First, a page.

Lyme disease is the most reported vector-borne disease in the country. Over the past 20 years, the United States has experienced a dramatic increase in both the number of reported cases and the geographic distribution of the disease. In Virginia, the disease is transmitted by blacklegged ticks, which are infected with the Lyme disease-causing bacterium Borrelia burgdorferi.
Virginia Tech Assistant Professor Brandon Jutras and his lab have continued to tackle the Lyme disease epidemic over the past year, and they have recently identified another missing piece of the Lyme disease puzzle.
“This discovery furthers our understanding of how Borrelia burgdorferi causes inflammation and disease,” said Mari Davis, who is the lead author on the paper, a former master’s graduate of the Jutras lab in the Department of Biochemistry in the College of Agriculture and Life Sciences. “It is a testament to how unique that this bacterium is — and how we need to keep working to understand more about what is going on behind the scenes in order to develop future diagnostics and treatments.”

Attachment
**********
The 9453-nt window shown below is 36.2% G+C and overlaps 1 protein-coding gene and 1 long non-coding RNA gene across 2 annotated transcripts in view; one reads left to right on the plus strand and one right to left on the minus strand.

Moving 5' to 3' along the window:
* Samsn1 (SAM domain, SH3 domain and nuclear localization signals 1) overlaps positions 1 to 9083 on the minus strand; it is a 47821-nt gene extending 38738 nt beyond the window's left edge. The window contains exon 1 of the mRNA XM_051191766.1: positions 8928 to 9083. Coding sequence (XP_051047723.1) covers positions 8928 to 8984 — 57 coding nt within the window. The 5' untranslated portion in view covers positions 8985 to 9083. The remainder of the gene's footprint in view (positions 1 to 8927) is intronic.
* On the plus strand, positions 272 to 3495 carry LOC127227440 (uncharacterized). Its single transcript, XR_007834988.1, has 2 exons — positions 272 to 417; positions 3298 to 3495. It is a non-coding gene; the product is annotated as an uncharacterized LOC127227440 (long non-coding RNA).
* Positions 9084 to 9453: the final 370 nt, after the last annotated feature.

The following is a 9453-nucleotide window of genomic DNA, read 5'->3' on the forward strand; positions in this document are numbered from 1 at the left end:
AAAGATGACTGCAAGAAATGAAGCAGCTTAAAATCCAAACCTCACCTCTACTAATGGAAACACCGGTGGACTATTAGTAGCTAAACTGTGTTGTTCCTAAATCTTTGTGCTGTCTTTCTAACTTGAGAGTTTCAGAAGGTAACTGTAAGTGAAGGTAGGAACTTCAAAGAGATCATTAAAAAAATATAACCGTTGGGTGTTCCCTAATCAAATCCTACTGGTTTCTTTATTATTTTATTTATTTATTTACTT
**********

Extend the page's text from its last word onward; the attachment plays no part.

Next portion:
Their findings were recently published in PLOS Pathogens, a peer-reviewed open-access medical journal.
Read more at Virginia Tech University
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